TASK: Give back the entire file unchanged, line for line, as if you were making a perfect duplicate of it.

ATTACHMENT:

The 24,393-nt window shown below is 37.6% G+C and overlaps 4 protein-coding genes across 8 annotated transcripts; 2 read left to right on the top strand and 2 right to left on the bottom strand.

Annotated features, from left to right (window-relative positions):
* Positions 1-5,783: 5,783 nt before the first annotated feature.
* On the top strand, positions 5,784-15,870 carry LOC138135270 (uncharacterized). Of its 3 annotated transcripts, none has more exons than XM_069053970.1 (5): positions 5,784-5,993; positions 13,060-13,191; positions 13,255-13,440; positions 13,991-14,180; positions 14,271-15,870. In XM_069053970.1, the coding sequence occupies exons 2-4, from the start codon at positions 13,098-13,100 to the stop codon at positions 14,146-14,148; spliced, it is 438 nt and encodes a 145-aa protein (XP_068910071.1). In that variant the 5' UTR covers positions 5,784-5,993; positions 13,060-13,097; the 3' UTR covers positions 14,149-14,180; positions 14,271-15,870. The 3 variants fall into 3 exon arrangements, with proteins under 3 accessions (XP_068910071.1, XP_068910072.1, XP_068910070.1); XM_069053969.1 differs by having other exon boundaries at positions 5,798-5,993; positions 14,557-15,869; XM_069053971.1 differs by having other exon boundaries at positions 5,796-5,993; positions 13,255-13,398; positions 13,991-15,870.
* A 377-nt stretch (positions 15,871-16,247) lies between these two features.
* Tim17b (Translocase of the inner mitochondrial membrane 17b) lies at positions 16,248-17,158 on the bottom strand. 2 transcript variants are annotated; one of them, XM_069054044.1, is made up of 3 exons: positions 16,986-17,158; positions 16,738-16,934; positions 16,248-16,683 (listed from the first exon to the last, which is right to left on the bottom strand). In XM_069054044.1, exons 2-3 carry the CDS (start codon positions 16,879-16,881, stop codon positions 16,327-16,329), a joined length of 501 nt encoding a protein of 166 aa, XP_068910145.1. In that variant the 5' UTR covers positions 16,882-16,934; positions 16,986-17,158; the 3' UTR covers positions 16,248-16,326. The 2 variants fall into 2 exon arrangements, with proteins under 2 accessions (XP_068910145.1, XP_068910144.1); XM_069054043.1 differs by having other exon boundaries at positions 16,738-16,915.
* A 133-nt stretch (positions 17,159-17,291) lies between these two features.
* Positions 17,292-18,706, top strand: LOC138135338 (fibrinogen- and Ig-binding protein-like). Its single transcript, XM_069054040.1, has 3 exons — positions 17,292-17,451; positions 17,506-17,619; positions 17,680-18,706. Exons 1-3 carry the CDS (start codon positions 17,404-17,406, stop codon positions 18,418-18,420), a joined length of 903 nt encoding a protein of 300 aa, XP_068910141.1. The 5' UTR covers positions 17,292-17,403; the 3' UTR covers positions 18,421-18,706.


The 24,393-nt window shown below is 37.6% G+C and overlaps 4 protein-coding genes across 8 annotated transcripts; 2 read left to right on the top strand and 2 right to left on the bottom strand.

Annotated features, from left to right (window-relative positions):
* Positions 1-5,783: 5,783 nt before the first annotated feature.
* On the top strand, positions 5,784-15,870 carry LOC138135270 (uncharacterized). Of its 3 annotated transcripts, none has more exons than XM_069053970.1 (5): positions 5,784-5,993; positions 13,060-13,191; positions 13,255-13,440; positions 13,991-14,180; positions 14,271-15,870. In XM_069053970.1, the coding sequence occupies exons 2-4, from the start codon at positions 13,098-13,100 to the stop codon at positions 14,146-14,148; spliced, it is 438 nt and encodes a 145-aa protein (XP_068910071.1). In that variant the 5' UTR covers positions 5,784-5,993; positions 13,060-13,097; the 3' UTR covers positions 14,149-14,180; positions 14,271-15,870. The 3 variants fall into 3 exon arrangements, with proteins under 3 accessions (XP_068910071.1, XP_068910072.1, XP_068910070.1); XM_069053969.1 differs by having other exon boundaries at positions 5,798-5,993; positions 14,557-15,869; XM_069053971.1 differs by having other exon boundaries at positions 5,796-5,993; positions 13,255-13,398; positions 13,991-15,870.
* A 377-nt stretch (positions 15,871-16,247) lies between these two features.
* Tim17b (Translocase of the inner mitochondrial membrane 17b) lies at positions 16,248-17,158 on the bottom strand. 2 transcript variants are annotated; one of them, XM_069054044.1, is made up of 3 exons: positions 16,986-17,158; positions 16,738-16,934; positions 16,248-16,683 (listed from the first exon to the last, which is right to left on the bottom strand). In XM_069054044.1, exons 2-3 carry the CDS (start codon positions 16,879-16,881, stop codon positions 16,327-16,329), a joined length of 501 nt encoding a protein of 166 aa, XP_068910145.1. In that variant the 5' UTR covers positions 16,882-16,934; positions 16,986-17,158; the 3' UTR covers positions 16,248-16,326. The 2 variants fall into 2 exon arrangements, with proteins under 2 accessions (XP_068910145.1, XP_068910144.1); XM_069054043.1 differs by having other exon boundaries at positions 16,738-16,915.
* A 133-nt stretch (positions 17,159-17,291) lies between these two features.
* Positions 17,292-18,706, top strand: LOC138135338 (fibrinogen- and Ig-binding protein-like). Its single transcript, XM_069054040.1, has 3 exons — positions 17,292-17,451; positions 17,506-17,619; positions 17,680-18,706. Exons 1-3 carry the CDS (start codon positions 17,404-17,406, stop codon positions 18,418-18,420), a joined length of 903 nt encoding a protein of 300 aa, XP_068910141.1. The 5' UTR covers positions 17,292-17,403; the 3' UTR covers positions 18,421-18,706.